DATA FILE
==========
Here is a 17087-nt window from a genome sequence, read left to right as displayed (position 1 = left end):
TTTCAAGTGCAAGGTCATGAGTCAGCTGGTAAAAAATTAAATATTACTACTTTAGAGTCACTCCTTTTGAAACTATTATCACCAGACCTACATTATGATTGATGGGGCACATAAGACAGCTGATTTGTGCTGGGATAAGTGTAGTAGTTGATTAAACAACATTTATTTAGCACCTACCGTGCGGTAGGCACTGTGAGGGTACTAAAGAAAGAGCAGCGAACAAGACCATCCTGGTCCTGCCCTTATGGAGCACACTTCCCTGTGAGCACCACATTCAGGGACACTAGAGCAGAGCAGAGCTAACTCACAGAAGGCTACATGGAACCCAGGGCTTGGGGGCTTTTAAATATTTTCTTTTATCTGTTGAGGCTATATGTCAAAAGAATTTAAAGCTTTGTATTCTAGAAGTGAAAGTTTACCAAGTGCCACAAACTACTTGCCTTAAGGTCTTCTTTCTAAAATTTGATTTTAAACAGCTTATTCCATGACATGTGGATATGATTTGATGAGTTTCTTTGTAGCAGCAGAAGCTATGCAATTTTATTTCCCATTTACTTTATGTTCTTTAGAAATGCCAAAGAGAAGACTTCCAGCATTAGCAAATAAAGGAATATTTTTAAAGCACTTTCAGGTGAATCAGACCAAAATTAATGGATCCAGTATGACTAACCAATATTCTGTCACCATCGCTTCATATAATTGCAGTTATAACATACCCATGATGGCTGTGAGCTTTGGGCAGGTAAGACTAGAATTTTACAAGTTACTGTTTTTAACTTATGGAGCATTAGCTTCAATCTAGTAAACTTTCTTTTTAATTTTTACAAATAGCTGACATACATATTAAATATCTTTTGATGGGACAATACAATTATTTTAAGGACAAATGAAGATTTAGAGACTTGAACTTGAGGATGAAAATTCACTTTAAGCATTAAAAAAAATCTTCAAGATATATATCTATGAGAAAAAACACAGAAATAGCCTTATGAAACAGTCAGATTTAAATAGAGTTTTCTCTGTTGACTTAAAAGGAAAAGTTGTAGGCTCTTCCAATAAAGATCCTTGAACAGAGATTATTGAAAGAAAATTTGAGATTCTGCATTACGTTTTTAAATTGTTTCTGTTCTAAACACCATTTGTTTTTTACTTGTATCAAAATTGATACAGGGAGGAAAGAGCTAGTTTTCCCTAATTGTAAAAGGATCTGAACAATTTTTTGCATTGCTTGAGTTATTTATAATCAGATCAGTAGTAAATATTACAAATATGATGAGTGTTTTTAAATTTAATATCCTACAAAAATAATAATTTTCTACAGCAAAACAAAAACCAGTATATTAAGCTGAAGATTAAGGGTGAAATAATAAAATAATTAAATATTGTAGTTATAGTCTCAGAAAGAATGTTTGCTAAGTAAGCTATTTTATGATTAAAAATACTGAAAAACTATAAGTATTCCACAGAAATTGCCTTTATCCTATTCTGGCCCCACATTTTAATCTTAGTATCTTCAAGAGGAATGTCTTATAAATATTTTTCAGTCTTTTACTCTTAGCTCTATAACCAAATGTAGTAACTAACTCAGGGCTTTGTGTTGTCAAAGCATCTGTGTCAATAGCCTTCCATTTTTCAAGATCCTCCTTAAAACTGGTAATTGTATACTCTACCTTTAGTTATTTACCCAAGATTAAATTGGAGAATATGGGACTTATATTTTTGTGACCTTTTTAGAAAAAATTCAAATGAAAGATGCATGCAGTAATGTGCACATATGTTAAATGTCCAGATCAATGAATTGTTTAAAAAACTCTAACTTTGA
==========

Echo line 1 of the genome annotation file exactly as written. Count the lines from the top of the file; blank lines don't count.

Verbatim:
Here is a 17087-nt window from a genome sequence, read left to right as displayed (position 1 = left end):